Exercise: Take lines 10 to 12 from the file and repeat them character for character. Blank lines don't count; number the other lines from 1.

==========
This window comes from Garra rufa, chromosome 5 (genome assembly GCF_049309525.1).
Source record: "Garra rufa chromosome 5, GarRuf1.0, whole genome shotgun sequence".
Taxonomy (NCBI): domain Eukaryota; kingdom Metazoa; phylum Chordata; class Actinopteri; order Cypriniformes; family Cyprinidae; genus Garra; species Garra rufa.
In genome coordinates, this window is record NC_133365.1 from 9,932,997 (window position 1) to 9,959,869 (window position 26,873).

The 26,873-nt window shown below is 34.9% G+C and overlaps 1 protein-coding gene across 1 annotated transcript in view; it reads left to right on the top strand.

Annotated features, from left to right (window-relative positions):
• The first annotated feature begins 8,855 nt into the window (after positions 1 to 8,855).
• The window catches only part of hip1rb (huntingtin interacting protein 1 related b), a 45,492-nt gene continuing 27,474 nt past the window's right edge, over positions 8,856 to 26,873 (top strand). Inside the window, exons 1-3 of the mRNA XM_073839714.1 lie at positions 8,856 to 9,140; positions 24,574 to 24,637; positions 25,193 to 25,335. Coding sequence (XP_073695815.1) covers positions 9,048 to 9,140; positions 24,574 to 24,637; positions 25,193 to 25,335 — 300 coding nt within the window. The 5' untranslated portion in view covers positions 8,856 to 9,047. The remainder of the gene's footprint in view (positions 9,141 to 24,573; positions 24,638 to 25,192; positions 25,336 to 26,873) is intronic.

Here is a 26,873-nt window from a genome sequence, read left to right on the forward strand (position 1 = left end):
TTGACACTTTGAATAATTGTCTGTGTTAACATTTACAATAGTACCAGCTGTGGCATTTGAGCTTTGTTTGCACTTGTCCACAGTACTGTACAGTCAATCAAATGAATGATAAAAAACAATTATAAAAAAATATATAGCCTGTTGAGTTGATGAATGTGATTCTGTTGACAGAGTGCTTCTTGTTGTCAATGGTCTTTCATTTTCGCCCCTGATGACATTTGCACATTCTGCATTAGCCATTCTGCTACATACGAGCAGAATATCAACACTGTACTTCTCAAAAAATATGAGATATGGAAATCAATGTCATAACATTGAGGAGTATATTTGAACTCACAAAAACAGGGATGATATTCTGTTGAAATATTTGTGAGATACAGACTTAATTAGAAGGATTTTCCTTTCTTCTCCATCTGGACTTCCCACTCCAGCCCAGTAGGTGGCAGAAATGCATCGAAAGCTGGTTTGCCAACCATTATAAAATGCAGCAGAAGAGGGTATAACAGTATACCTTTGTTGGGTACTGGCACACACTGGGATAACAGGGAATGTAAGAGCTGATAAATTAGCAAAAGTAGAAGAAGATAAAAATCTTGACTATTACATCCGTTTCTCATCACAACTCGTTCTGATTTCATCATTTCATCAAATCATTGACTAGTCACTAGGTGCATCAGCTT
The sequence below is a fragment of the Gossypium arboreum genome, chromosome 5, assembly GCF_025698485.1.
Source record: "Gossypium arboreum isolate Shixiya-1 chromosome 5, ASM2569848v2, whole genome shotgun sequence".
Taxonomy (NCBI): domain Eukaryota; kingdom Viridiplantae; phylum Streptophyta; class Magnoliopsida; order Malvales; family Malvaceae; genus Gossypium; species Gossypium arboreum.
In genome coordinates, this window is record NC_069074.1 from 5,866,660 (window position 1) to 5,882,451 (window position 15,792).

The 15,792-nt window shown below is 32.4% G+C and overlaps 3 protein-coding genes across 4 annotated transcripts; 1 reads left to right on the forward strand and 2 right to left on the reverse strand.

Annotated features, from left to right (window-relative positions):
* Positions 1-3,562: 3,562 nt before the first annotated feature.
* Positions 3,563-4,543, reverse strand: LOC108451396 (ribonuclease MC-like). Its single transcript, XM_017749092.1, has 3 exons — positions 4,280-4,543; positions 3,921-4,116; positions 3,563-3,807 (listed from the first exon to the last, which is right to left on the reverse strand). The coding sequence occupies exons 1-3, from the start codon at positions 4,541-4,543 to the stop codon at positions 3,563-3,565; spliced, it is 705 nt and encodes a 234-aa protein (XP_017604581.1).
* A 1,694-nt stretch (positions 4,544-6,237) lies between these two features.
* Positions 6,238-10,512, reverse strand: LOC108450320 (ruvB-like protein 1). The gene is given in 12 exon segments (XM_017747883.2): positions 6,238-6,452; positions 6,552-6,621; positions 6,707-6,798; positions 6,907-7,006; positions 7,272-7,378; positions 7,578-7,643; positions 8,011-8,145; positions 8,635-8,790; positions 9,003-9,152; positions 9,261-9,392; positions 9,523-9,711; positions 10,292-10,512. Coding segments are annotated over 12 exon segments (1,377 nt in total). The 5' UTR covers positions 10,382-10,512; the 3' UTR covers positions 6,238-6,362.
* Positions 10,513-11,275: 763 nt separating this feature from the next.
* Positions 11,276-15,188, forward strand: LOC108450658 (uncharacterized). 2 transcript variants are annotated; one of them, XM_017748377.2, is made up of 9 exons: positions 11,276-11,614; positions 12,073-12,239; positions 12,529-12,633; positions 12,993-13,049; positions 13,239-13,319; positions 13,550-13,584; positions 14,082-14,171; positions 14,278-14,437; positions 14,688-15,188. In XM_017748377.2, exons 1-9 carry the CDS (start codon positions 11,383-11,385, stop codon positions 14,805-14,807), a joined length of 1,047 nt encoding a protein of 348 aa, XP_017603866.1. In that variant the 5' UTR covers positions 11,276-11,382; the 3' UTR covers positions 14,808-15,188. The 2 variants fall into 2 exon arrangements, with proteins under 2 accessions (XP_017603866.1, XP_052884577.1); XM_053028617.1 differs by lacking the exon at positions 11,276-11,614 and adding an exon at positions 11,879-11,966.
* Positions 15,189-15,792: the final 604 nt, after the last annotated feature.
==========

TTGACACTTTGAATAATTGTCTGTGTTAACATTTACAATAGTACCAGCTGTGGCATTTGAGCTTTGTTTGCACTTGTCCACAGTACTGTACAGTCAATCAAATGAATGATAAAAAACAATTATAAAAAAATATATAGCCTGTTGAGTTGATGAATGTGATTCTGTTGACAGAGTGCTTCTTGTTGTCAATGGTCTTTCATTTTCGCCCCTGATGACATTTGCACATTCTGCATTAGCCATTCTGCTACATACGAGCAGAATATCAACACTGTACTTCTCAAAAAATATGAGATATGGAAATCAATGTCATAACATTGAGGAGTATATTTGAACTCACAAAAACAGGGATGATATTCTGTTGAAATATTTGTGAGATACAGACTTAATTAGAAGGATTTTCCTTTCTTCTCCATCTGGACTTCCCACTCCAGCCCAGTAGGTGGCAGAAATGCATCGAAAGCTGGTTTGCCAACCATTATAAAATGCAGCAGAAGAGGGTATAACAGTATACCTTTGTTGGGTACTGGCACACACTGGGATAACAGGGAATGTAAGAGCTGATAAATTAGCAAAAGTAGAAGAAGATAAAAATCTTGACTATTACATCCGTTTCTCATCACAACTCGTTCTGATTTCATCATTTCATCAAATCATTGACTAGTCACTAGGTGCATCAGCTT
The sequence below is a fragment of the Gossypium arboreum genome, chromosome 5, assembly GCF_025698485.1.
Source record: "Gossypium arboreum isolate Shixiya-1 chromosome 5, ASM2569848v2, whole genome shotgun sequence".